- Advertisement -spot_img
Thursday, March 23, 2023

Art houses want to bring back the public. Can a MoviePass-style program help?

In recent years, many have been wringing their hands about the impending death of art house cinema.

There was a time a few years ago when small, independent cinemas had to move from 35mm film to digital presentation; or the time in the winter months of 2018 when the venerable Lincoln Plaza movie theater closed on Manhattan’s Upper West Side; and more recently, there has been a pandemic that has closed large and small cinemas for months.

In each case, a series of discouraging news – institution closings, bankruptcy filings, and the like – were greeted with what Eugene Hernandez, Program Manager for Film at Lincoln Center, called “glimmers of hope.” New spaces emerge frequently, new audiences attend screenings, and this time, after having had more than a year to appreciate and comprehend, he said: “People think differently about how to preserve this art house culture, which we all value so much. “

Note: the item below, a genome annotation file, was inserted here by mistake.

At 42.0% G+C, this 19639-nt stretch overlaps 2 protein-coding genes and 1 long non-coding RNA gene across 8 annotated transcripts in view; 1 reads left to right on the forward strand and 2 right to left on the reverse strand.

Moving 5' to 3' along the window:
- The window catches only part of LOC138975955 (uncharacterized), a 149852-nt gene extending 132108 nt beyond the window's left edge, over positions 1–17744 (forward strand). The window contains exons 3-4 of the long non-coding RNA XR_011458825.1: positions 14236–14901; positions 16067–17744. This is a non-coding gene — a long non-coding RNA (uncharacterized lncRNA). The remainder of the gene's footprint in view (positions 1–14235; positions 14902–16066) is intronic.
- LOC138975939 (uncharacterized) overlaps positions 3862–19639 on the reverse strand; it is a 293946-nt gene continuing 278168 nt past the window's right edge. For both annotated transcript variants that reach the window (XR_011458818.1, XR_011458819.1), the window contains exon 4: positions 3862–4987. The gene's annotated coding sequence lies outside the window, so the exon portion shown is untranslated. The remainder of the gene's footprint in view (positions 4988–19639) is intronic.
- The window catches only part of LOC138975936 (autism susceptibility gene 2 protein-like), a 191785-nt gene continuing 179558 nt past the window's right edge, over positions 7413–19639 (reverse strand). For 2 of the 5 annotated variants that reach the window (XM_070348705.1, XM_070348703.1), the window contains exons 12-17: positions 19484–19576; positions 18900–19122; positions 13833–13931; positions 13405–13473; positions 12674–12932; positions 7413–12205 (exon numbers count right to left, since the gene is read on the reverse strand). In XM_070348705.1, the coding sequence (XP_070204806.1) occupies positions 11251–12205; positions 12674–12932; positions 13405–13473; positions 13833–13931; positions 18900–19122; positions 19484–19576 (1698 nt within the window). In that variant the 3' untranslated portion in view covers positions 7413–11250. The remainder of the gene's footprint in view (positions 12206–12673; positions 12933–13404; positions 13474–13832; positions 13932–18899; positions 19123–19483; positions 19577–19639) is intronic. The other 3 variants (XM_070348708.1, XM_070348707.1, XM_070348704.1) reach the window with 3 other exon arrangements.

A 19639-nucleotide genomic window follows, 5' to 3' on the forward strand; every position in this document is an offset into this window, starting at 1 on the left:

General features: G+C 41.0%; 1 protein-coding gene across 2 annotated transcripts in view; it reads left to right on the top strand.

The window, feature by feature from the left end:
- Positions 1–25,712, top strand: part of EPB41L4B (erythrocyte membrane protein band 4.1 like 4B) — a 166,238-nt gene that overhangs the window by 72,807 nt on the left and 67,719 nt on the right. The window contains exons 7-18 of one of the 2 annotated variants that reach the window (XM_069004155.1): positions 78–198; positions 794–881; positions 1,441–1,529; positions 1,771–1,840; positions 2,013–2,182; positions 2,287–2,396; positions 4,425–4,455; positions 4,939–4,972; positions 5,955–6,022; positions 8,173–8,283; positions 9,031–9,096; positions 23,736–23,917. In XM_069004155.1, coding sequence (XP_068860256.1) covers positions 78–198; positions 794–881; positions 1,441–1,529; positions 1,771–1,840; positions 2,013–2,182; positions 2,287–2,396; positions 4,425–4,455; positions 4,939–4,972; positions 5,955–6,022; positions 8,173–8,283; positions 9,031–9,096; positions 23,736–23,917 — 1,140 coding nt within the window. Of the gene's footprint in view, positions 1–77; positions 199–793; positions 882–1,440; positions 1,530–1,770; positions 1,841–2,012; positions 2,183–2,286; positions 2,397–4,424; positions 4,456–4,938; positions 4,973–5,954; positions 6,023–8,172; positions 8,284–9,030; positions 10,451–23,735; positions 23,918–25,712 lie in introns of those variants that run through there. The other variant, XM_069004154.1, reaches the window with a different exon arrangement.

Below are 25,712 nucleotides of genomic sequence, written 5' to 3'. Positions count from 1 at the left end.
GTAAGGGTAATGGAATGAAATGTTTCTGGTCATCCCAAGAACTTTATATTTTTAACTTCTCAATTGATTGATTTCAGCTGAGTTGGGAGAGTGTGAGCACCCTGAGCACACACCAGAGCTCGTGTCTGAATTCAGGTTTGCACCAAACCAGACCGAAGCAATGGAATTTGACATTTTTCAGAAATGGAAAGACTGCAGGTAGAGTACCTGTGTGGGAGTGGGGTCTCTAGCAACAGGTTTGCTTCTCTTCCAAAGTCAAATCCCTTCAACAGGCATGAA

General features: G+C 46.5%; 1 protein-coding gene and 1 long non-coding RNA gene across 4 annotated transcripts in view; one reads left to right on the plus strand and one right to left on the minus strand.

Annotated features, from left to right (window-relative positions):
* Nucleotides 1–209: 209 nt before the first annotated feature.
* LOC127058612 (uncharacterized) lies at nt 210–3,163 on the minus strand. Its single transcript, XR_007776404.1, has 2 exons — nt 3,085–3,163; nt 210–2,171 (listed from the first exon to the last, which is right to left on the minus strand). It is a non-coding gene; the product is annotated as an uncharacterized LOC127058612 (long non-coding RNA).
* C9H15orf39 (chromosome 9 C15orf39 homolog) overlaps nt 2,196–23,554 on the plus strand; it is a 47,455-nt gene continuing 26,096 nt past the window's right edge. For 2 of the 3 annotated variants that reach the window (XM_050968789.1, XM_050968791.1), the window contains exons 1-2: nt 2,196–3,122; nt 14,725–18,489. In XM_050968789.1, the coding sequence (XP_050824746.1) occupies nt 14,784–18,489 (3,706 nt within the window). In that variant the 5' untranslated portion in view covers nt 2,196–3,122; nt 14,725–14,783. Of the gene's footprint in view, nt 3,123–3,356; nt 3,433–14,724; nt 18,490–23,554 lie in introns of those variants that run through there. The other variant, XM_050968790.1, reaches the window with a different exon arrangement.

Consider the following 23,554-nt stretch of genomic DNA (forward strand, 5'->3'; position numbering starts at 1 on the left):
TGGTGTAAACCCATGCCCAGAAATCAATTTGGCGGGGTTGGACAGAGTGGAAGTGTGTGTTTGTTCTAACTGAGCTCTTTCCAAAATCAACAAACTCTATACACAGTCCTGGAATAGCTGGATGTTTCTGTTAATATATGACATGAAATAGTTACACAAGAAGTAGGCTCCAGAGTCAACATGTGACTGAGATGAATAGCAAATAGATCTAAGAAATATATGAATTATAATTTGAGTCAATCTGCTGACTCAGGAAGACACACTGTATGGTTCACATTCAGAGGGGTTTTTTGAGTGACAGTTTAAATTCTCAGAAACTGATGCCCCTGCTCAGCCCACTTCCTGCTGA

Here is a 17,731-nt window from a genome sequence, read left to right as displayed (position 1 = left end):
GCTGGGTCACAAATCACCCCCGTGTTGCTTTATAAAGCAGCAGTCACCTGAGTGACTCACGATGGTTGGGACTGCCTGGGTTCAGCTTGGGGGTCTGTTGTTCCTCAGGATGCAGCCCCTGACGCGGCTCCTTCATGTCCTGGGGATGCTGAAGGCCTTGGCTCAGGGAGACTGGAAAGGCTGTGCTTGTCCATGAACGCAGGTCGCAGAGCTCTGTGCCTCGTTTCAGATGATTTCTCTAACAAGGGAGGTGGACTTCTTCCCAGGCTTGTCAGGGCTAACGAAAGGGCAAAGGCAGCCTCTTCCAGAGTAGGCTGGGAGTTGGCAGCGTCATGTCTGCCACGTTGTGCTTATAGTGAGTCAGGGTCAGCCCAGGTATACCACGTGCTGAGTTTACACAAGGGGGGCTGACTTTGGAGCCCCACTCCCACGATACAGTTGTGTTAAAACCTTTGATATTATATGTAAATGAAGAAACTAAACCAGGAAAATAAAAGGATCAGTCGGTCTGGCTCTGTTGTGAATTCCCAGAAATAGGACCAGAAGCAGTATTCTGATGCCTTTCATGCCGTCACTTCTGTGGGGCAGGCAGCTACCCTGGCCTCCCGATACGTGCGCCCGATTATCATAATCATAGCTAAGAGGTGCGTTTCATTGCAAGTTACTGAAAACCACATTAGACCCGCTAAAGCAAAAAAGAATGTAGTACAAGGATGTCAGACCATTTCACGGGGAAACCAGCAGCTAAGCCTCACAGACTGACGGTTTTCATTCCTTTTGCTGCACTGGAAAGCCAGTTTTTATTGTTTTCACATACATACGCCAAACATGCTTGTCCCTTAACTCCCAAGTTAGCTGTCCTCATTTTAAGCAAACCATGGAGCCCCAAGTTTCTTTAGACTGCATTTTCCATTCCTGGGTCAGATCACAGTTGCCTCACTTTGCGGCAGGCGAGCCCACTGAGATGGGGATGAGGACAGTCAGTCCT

One new idea debuted in the US on Friday in New York. Streaming service Mubi, catering to moviegoers looking for an eclectic mix of films, has begun offering a membership program that will aim to give art house fans a lot of what they could want in one neat package: this movie’s well-stocked streaming service. at home, complete with a weekly ticket that they can use to watch a selected movie in their favorite cinema.

In simple terms, the program known as Mubi Go combines the membership concept behind MoviePass with the convenience of Netflix home streaming for those who love international and independent cinema. But the real key, officials have stressed, is actually something else entirely: curation.

“We choose good films for people and we try to get people to watch them,” said K. Mason Wells, director of US distribution for Mubi. “We want to take our discoveries and share them with the masses – to bring the good to a wider audience.”